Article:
mine. This is I. This is my soul?”’ They answered, “No,
Venerable Sir” Form is impermanent because it disappears. It
comes into being and then vanishes. It has a beginning and an
end. The monks had already realised by means of Vipassana
knowledge that form is impermanent. They had already seen the
three marks of impermanence, which are the three phases of
existence: arising, continuation, and dissolution.
way to state this process is to call it non-existence after
having been in existence, in Pali - hutva abhavato. Buddha
then proceeds to explain that whatever is impermanent is also
painful. The mark of pain (dukkha) is constant oppression by
rise and fall, by arising and dissolution. This can be seen
during meditation, when yogis take thoughts as objects and
look at them closely. They see that the moment a thought is
observed as an object, it disappears, and another thought
takes its place.
meditators observe very closely with concentration, they see
all objects in the mind arising and disappearing constantly,
and this is seen as a kind of oppression by arising and
disappearing. Phenomena are called oppressed by rise and fall
because nothing is ever at peace; everything is menaced by an
endless flux. In this sense, whatever is impermanent is
means more than just painful. Dukkha also comes from our
desire for permanence. Dukkha means diffěcult to bear mentally
and physically, and thus we call the impermanence of all
phe-nomena dukkha (suffering).
third part of Buddha’s Questioning, He asks, “Is that which is
impermanent and painful fit to be called ‘mine, I, my self or
soul?”” Buddha is here leading the monks to the discovery of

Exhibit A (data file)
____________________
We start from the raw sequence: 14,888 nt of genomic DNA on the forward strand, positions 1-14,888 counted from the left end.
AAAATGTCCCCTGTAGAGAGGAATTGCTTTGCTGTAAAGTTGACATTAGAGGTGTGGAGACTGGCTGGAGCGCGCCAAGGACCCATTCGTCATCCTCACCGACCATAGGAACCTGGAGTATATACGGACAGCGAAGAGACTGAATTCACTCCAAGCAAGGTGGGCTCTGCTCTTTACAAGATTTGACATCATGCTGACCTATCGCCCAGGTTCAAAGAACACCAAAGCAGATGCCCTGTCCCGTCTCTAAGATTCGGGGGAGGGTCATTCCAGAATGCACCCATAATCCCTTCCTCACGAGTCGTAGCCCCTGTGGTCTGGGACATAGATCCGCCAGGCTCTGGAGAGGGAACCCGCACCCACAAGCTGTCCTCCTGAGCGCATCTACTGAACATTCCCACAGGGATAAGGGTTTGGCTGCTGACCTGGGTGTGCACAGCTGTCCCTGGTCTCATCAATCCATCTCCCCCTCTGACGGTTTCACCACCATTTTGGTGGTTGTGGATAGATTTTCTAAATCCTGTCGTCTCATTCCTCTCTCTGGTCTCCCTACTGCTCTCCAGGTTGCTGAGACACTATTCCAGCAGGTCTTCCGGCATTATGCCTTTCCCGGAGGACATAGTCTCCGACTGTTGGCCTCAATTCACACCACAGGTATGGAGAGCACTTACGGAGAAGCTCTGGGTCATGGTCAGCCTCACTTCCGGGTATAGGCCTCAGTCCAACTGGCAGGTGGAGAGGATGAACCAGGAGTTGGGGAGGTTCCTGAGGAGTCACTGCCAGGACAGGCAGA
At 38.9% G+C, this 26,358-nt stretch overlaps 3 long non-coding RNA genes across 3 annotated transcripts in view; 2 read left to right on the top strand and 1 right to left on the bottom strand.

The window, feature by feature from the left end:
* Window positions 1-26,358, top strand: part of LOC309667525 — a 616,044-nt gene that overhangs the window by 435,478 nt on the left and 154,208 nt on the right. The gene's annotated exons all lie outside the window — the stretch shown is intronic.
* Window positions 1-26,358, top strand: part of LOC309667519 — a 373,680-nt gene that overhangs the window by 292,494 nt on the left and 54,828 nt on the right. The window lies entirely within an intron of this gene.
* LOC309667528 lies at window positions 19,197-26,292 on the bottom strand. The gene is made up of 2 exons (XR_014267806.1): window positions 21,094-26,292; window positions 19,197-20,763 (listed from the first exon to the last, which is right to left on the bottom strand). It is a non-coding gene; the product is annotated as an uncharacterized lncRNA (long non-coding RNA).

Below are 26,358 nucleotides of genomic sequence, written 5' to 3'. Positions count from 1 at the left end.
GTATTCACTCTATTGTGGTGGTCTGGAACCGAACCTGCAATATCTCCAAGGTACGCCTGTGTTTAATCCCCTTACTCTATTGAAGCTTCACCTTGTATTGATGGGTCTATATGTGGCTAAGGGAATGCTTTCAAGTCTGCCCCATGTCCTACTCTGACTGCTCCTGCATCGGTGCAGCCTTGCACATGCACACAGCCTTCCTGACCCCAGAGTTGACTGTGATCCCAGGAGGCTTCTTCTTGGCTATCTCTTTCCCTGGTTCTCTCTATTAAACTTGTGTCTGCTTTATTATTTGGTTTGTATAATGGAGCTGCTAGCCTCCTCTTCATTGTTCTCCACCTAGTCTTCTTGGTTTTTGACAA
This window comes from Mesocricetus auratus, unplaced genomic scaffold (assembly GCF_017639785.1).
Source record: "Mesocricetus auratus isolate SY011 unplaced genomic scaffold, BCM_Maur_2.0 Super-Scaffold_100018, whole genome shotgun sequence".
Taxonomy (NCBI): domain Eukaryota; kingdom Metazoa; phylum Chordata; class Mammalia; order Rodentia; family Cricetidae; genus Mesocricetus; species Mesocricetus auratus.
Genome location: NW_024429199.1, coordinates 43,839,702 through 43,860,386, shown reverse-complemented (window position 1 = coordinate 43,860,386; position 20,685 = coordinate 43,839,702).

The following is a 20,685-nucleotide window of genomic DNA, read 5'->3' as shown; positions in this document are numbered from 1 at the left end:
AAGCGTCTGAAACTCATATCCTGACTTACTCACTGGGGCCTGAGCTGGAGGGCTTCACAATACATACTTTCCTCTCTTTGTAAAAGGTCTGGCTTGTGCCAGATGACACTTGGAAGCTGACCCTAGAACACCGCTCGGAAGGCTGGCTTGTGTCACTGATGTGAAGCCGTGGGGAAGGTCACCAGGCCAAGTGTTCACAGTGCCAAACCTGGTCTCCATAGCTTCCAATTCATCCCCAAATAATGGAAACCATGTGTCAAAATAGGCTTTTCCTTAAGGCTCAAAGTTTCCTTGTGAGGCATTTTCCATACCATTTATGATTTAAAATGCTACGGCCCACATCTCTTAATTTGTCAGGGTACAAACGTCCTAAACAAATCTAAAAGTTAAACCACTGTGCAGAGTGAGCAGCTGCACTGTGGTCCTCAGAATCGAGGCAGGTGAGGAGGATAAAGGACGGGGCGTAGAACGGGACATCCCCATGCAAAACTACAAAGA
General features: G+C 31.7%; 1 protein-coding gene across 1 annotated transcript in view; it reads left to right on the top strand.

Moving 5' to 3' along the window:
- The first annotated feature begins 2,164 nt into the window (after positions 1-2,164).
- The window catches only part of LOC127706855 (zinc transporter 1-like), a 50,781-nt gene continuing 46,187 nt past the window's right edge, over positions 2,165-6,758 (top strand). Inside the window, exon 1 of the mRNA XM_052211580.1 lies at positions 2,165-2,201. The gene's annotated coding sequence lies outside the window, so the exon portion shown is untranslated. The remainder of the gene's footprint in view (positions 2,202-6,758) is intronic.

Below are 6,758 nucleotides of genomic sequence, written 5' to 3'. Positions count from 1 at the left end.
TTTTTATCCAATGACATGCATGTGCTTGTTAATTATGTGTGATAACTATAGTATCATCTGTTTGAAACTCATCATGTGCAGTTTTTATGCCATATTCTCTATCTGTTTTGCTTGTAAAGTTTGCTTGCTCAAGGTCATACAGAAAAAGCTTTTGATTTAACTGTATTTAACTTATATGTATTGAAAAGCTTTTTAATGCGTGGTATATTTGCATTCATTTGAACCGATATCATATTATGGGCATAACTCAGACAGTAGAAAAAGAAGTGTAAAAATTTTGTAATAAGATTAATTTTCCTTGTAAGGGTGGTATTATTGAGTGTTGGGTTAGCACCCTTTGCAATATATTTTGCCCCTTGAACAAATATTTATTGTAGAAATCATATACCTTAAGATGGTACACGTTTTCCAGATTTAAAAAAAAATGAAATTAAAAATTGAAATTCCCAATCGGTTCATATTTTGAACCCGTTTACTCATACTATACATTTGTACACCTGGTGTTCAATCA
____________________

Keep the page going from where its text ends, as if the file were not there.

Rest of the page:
anatta. Is something that is disappearing fit to be called
atta? No. From anicca (impermanence) to dukkha (suffering, and
finally to anatta (no-soul) the monks are led.
review again the processes which hide impermanence, suffering,
and no-soul. We, as unenlightened people, fail to see
impermanence because we do not see the arising and
disappearing of things. We are tricked by continuity, which
hides the nature of impermanence. We look at things or at
consciousness and see them as continuous.
to see impermanence, we must observe closely the arising and
disappearing of phenomena. We must penetrate, by means of
concentration and insight developed in meditation, through the
impression of continuity which acts as a cover of
impermanence. Let us think of a ring of fire. Someone has a
torch and twirls it to create an impression of a circle of
fire. But we know that there is really no ring of fire; it is
just the impressions of individual positions of the fire at
different places and at different times. But our mind takes
the impressions as something continuous; rather, our mind
connects the impressions and we deceive ourselves.
could take a moving picture of the process and watch it at a
slow speed, we would see the individual parts of the sequence
of the apparent ring of fire. We would only see light at
different places and not a circle. If we cannot pinpoint the
components of things in order to see them arising and
disappearing, we will continue to see things as whole
note here that impermanence in this context means momentary